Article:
Revisiting Heritage

International conference, Warsaw



The great interest in neo-avant-garde art, especially from ex-socialist European states, which we are witnessing during the last decade, confronts art historians and other researchers in the field with new and raising questions about methodology, the interpretation and reinterpretation of dominant narratives and the “official art history”. This becomes more acute when dealing with so-called “new media” art.

How to approach this huge body of material found in official (state) archives as well as  “private archives” of artists and collectors? For example, on an interpretational level, is there a common source in neo-avant-garde practices throughout Europe that has been missed in dominant west-oriented canons? Or should researchers instead focus on the particularities having in mind different geo-political as well as social circumstances?

These kind of questions raised frequently during the research process of the FORGOTTEN HERITAGE project. Gathering researchers from Poland, Estonia, Belgium and Croatia, the project focused on neo-avant-garde practices in the countries of the “European rim”, with the aim of (re)discovering, (re)interpreting and promoting art practices that were mostly forgotten in the official international histories of avant-garde art. Using the tools of digital humanities, this project will deliver an online platform – a repository with a vast amount of data and descriptions of particular artists and artworks but also revealing connections between artists and institutions throughout Europe. As part of the project, the international conference REVISITING HERITAGE


is being organised, aiming to examine the ways of discovering and revealing the past of art and the reasons to do it.

The political and social situation before and after the fall of the Iron Curtain has shaped an artistic map that abounds in blank spots. Dominant narratives of continuous division between East and West discouraged research focused on the connections and similarities between artistic practices and the mutual impact from the late 60s onward. By having in mind the discontinuous and porous character of the Iron Curtain, the conference invites scholars who research different dynamics within “uncanonical” artistic centers and exchanges between artists in the East and West.

The barrier had a dissimilar impact in different periods of post-war history in Europe. Obviously, it was also not the only line that formed exclusions for these are present in every environment and result from both general and personal factors. The political turn at the early 1990s abolished the division between the East and the West only to a certain degree, and in many situations it seems to have contributed  to a further loss of contact with the past. At the same time it revealed that the so-called artistic margins were extremely productive. Seen from the current perspective, the space “beyond” mainstream turns out to be much broader than it appeared from the vantage point of time and geography of the Cold War, which flattened and simplified the image of the world. In this case, “loss” is not only a figure of speech. Addressing the situation, we realise now how many works by artists who shaped the art scene in the 1960s, 1970s and 1980s failed to enter the museum as a result of neglection (at a global and local scale) and remained at the artists’ studios or apartments – inaccessible or poorly accessible to researchers, let alone viewers.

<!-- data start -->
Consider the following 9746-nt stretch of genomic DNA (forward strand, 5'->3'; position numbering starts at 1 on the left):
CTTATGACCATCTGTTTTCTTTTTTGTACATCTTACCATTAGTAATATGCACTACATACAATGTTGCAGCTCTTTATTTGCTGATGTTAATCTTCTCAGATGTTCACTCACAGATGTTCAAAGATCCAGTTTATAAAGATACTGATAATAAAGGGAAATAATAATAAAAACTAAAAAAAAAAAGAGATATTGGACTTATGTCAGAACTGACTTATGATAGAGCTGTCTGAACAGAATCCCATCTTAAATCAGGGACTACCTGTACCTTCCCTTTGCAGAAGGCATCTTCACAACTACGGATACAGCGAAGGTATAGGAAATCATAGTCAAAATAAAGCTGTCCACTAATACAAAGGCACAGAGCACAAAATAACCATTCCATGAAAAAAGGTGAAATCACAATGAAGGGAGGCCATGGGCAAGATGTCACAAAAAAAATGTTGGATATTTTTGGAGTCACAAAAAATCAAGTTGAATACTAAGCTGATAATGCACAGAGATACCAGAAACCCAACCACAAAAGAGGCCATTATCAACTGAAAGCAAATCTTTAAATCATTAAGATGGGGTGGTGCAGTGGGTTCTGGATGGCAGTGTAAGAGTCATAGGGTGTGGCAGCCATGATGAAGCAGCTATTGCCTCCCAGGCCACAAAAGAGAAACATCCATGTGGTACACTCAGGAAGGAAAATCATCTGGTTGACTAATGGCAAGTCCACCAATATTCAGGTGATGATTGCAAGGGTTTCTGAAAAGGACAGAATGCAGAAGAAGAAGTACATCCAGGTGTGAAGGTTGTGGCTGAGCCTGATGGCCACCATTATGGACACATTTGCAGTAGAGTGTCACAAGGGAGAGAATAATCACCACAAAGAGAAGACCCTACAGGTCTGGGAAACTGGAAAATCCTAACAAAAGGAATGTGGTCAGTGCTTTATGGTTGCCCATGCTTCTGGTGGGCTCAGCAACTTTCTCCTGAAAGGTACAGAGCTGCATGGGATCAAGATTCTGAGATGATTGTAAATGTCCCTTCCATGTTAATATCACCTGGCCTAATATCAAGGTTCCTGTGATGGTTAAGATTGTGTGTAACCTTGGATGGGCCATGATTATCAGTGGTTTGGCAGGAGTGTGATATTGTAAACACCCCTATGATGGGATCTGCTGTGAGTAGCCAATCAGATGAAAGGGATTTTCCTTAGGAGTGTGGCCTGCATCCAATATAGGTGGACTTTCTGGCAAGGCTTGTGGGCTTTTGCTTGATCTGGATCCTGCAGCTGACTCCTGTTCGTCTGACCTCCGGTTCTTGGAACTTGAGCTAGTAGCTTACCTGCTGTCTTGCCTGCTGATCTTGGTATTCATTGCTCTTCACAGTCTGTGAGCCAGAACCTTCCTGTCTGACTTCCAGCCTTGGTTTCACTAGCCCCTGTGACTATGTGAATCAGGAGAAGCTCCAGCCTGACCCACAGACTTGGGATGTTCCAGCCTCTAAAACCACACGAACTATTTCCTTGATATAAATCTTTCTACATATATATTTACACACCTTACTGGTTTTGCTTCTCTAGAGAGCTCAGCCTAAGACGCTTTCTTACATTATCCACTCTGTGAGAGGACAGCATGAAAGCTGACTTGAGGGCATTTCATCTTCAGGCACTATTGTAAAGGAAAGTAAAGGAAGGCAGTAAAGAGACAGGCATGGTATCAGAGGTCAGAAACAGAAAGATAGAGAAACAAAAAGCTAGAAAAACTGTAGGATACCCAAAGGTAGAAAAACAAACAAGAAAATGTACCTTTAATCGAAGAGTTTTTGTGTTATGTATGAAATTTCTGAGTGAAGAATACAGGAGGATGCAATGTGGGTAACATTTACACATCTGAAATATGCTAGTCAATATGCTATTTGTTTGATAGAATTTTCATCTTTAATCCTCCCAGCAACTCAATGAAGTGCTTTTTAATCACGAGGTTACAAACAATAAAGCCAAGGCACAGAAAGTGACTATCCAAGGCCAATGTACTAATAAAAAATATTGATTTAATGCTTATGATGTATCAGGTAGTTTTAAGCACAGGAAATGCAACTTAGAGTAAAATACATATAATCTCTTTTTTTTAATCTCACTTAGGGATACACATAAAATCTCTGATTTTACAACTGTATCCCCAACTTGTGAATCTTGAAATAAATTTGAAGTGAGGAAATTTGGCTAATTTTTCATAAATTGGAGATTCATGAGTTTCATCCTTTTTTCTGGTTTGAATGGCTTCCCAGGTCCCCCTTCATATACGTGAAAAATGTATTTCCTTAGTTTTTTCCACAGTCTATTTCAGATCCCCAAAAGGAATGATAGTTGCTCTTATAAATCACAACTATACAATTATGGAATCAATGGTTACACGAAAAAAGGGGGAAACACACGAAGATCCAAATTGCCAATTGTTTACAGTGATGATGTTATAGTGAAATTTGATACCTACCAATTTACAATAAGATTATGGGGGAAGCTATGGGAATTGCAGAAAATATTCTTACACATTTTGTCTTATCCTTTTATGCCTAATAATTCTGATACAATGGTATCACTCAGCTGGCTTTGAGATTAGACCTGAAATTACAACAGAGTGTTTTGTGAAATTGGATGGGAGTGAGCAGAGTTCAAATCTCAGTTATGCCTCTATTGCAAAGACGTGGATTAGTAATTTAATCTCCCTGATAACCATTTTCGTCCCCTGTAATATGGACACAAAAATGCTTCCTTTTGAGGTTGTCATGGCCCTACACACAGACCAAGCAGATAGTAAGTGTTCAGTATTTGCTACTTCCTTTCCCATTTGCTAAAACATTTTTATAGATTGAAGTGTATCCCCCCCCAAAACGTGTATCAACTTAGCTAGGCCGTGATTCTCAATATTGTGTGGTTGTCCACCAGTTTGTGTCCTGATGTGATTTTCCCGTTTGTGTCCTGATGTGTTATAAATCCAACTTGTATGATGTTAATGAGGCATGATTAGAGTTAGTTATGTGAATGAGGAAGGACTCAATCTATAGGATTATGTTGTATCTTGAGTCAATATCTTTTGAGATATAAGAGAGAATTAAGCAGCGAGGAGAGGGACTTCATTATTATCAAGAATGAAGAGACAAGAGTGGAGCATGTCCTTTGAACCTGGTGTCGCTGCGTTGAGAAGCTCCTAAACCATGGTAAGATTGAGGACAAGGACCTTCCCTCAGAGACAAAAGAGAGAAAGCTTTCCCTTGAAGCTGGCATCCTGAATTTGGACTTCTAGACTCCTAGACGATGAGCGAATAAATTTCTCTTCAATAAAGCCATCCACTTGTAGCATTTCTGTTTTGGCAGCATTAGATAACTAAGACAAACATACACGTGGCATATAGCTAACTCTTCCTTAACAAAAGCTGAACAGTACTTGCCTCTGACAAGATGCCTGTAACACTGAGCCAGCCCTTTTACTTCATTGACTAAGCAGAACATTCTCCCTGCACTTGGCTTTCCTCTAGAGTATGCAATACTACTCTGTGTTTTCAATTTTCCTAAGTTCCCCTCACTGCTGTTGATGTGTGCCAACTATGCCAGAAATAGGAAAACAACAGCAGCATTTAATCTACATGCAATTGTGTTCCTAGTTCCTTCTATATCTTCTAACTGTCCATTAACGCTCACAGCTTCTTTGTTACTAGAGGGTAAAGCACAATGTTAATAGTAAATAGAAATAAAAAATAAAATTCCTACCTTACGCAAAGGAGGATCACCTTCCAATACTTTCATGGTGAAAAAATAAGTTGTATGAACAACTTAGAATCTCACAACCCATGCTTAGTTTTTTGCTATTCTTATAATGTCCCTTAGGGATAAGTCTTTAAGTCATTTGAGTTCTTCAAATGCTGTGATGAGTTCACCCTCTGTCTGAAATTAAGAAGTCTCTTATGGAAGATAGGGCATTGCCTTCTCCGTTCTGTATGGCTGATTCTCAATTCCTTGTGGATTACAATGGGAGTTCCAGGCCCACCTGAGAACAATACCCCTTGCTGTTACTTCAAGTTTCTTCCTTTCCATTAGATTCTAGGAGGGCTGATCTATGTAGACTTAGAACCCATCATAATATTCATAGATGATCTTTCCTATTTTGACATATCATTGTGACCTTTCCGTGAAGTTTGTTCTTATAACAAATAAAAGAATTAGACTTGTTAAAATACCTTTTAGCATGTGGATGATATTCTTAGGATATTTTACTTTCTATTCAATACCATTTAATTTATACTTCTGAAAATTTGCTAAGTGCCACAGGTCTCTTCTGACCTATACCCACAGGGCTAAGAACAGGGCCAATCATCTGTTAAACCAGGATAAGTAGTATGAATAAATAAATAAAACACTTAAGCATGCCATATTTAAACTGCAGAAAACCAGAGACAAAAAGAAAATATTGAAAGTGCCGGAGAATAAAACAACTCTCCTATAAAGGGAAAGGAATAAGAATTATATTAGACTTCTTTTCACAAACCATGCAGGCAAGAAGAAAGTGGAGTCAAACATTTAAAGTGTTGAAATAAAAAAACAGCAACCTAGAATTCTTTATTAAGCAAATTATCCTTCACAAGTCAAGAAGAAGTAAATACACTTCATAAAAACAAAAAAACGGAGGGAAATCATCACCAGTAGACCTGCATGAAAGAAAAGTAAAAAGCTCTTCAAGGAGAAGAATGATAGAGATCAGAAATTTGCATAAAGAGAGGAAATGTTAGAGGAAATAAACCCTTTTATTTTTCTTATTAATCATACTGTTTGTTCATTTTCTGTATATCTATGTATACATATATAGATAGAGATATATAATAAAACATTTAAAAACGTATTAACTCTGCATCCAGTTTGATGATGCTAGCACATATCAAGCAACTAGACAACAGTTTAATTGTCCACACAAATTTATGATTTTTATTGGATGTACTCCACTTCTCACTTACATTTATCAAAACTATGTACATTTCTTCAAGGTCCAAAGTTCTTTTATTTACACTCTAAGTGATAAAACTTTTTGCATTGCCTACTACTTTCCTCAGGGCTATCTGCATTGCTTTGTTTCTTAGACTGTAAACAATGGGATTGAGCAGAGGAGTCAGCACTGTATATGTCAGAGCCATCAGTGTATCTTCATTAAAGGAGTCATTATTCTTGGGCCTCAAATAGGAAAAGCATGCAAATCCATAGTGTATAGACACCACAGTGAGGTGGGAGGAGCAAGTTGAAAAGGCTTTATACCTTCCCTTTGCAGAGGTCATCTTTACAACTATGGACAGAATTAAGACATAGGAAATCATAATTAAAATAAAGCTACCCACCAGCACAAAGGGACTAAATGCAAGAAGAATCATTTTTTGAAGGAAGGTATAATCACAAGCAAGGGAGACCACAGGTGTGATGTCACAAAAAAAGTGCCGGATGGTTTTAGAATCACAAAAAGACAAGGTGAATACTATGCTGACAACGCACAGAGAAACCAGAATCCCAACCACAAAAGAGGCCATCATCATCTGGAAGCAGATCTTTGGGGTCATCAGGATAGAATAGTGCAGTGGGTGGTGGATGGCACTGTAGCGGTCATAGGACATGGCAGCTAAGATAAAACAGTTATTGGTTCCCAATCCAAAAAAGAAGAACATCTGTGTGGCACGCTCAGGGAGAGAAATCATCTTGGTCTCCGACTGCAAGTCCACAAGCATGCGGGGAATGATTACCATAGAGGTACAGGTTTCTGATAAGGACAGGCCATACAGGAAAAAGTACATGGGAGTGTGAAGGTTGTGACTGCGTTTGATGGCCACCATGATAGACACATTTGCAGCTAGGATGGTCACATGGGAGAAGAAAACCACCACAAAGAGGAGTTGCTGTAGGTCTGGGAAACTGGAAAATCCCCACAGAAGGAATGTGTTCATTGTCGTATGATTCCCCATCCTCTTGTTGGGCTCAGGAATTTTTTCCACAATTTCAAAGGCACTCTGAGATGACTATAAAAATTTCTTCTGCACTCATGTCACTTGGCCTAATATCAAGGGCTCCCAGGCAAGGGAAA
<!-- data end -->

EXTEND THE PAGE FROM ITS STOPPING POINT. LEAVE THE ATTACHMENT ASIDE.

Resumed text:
The contemporary multitude of narrations, which we are witnessing at the moment favours challenging the (genuinely or seemingly) consolidated visions of the past and gives rise to several questions: What are the motivations of our research of this particular art of the past? Do our investigations imply that we still refer to a certain canon that we aim to verify? If so, what canon is it and who needs it? How do we search? What do we find? Can artists have a real influence on the present by managing their past, making it available, mythologizing it, rationing it? What are their strategies pertaining to the past and what strategies can be adopted by institutions? Can we reclaim something that was once forgotten? To which degree the digitisation of the artefacts and artworks from the past may re-create the image of art of the past and influence the image of the present? Is it possible to build a history that largely reflects our common experience even though we did not fully realise it? Researchers dealing with private archives of artists, who either worked in Central or Eastern Europe or had connections with these regions, are especially encouraged to propose papers so that research methodology can be discussed.

The conference is organised by Arton Fondation (Warsaw) in cooperation with KUMU Art Museum of Estonia (Tallinn), Office for Photography (Zagreb) and LUCA School of Arts (Brussels) as a part of the international project FORGOTTEN HERITAGE – European Avant-Garde Art Online.

The official language of the conference is English.

To propose a paper, please send your abstract (no less than 300 and no more than 500 words including the title) to the Conference Team ( by 6th of April. In addition, please include a short biography (no more than 150 words with full affiliation), the title of presentation and contact details as a separate document. The successful participants will be notified by 15th of April 2018.


Arton Foundation
Miedziana 11, 00-835 Warszawa, Wed.- Sat.: 15-18 (UNTIL MARCH 31. WE ARE OPEN BY APPOINTMENT)
how to find us
  Marika Kuźmicz tel. +48 502 055 130